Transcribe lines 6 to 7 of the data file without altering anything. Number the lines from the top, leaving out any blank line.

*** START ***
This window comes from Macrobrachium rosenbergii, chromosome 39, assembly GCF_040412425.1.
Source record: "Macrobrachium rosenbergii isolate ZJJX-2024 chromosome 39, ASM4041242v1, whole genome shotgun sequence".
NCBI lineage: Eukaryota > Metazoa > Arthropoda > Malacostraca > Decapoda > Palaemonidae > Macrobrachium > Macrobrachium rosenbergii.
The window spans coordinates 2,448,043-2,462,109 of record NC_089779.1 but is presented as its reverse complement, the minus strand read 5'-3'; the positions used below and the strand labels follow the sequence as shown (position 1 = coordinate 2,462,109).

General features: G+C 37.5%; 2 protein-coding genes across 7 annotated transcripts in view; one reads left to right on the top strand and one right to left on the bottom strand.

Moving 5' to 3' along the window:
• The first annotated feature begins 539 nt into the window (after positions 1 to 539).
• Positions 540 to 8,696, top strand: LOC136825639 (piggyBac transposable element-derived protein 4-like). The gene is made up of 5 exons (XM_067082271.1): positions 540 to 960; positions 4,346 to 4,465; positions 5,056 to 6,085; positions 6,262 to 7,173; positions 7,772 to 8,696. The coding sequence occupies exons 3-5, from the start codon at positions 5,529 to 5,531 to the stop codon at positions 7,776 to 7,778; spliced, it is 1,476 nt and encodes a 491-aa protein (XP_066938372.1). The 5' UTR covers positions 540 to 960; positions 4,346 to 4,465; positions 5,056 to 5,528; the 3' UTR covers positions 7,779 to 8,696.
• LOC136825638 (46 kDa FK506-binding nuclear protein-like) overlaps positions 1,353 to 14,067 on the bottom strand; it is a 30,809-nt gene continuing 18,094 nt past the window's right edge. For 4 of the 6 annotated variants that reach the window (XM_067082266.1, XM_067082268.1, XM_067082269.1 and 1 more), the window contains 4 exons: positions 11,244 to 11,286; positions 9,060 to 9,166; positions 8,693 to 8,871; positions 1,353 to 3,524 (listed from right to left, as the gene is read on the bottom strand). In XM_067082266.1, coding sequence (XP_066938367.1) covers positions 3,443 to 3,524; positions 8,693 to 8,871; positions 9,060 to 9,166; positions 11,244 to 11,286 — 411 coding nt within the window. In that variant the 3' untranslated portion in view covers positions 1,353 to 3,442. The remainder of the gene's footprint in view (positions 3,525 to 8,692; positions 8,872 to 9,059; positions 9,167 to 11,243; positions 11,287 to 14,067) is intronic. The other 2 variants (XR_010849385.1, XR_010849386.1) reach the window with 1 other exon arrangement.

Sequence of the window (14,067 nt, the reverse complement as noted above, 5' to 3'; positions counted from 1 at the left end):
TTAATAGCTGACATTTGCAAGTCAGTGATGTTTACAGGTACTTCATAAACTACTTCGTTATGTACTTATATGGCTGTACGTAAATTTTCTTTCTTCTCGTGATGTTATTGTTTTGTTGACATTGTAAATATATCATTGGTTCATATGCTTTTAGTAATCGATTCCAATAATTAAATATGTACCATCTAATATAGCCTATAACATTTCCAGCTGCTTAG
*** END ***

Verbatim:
Moving 5' to 3' along the window:
• The first annotated feature begins 539 nt into the window (after positions 1 to 539).